8. Snorgatch Pandalume

    It’s truly amazing just how mind-numblingly mediocre and uninspired an average episode of Voyager is. This one reads like a checklist of bad television sci-fi. Science that makes no sense? Check. Horny but shy techie who has no idea how to interact with women? Check. Women who are either helpless victims in peril or who treat sex as casually as a handshake, thus ensuring they will spread their legs for any male, no matter how much of a pathetic, sniveling little man-child he is? Check.
    I suspect this episode’s title was a reference to Roman Polanski’s classic 1965 movie “Repulsion,” starring Catherine Deneuve as a young woman repulsed by sex who starts hallucinating about rape and violence.

  9. Oh good I can get the new episode while his site is down. Phew! :0

  10. How in the world has this episode not been done before? It is THE main evidence of his version of Harry. I could have sworn this one had already been done, and that’s what started Harry’s characterization.

  11. So essentially, the ship’s computer killed the crew. It’s really the problem with the whole “holographic lifeform” scenario. It’s highly unlikely there’s a single program called “The EMH”. Programming is modular. A good chunk of The Doctor would be shared by other systems on the ship. He wouldn’t have medical knowledge “in his program”. He’d access it from files on the ship;s computer.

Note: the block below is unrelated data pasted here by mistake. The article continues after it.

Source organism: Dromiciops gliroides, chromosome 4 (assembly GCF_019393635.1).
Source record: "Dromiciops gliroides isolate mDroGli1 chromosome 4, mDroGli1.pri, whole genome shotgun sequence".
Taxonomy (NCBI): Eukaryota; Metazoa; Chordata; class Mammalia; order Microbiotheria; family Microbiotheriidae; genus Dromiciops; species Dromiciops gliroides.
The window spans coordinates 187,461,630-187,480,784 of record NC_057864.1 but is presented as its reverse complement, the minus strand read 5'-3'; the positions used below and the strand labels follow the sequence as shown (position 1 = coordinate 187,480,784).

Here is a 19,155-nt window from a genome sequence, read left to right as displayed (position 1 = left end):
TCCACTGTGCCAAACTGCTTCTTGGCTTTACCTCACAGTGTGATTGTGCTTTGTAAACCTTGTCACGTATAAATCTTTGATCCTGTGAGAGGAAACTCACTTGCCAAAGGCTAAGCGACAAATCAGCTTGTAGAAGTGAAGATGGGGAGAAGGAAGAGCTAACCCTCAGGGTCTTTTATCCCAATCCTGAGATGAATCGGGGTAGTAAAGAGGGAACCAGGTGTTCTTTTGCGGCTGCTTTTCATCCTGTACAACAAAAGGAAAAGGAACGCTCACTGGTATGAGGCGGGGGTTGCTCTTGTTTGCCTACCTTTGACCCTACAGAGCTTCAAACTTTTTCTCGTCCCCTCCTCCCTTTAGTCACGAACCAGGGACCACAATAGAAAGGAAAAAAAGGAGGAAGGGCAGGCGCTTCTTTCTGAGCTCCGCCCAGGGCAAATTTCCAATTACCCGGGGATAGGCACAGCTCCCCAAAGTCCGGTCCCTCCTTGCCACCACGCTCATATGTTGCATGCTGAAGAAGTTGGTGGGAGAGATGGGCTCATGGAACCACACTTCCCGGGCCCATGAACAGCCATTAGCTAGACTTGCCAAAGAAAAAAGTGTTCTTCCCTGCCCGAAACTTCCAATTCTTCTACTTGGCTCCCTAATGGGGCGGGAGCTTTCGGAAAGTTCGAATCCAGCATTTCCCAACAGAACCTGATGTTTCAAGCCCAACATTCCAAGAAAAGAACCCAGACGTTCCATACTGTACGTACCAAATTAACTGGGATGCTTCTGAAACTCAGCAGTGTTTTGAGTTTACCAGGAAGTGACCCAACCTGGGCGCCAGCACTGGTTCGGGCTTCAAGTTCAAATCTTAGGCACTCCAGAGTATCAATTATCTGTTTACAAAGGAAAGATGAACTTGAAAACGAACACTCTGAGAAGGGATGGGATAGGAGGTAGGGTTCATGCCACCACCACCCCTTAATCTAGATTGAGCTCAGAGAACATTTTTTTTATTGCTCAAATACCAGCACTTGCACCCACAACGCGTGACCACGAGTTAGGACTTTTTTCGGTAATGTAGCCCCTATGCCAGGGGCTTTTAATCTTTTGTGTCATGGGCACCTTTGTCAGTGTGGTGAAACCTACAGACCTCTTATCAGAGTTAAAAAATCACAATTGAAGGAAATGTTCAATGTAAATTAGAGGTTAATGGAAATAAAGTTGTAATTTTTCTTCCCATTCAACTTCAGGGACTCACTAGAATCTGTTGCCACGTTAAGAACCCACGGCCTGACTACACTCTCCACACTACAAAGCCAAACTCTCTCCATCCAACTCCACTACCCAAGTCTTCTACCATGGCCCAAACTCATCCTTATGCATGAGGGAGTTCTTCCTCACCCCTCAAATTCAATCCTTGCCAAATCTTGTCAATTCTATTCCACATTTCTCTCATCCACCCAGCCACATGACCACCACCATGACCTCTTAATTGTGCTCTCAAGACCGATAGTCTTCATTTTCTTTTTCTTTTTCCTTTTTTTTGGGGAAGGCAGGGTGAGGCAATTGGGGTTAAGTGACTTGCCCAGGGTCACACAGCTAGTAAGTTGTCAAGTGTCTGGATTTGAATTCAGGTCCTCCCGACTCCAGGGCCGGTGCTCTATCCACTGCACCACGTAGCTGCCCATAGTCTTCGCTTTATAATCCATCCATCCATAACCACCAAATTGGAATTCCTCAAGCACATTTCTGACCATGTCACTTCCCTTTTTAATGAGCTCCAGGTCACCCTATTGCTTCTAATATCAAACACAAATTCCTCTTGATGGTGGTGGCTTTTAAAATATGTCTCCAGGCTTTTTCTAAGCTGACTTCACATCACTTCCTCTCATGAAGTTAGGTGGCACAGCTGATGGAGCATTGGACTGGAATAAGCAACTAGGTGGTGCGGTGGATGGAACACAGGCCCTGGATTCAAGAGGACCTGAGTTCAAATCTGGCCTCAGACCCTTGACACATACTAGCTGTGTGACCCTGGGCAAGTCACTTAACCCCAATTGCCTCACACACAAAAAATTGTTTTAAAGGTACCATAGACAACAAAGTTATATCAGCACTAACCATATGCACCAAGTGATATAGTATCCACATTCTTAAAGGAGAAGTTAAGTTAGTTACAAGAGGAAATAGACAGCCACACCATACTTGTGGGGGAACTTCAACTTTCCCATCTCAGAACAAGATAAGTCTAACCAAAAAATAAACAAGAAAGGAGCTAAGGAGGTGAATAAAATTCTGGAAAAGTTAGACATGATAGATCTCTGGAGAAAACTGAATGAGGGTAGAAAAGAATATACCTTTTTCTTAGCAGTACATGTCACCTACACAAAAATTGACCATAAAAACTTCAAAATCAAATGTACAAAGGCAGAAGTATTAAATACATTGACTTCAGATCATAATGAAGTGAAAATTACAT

It would have been interesting to add limits to the mobile emitter. It could only store so much data, so that when communication with the ship was disabled, he’d either have less medical knowledge or his personality would become more robotic because choices have to be made.

    As a result, it’s the computer that’s actually sentient, not one application. If The Doctor actually did “expand his program”, those subroutines should be accessible to any other hologram on the ship.

  12. I think it’s been said about Star Trek holograms that the “holographic matrix” itself contains the program data for the hologram, at least while it’s active. This was even referenced in several earlier episodes, such as when they had to “graft” a maintenance program’s matrix onto the Doctor’s in order to allow him to retain all the extra data for his personality and relationships, or when he lost an arm to a photonic life form in the Viking simulation, and even when all those rogue holograms tried to kill the Hirojan hunters, the one whose program was being run from the mobile emitter was unrecoverable when it was disrupted. So based on that logic, the program for a hologram can live in the computer’s data banks, but when active it is contained in the light projection itself. Which does explain 2 things: 1-why you can create a sophisticated AI like the Doctor but can’t mass produce a similar AI in an android body like Data’s, and 2- why holograms aren’t able to do anything in the computer’s memory when they aren’t actively running in their “solid” forms.

  13. I thought in Star Trek, holograms were a combination of light & force fields, which, when attacked, overload & dissrupt or drain the power from, their projectors.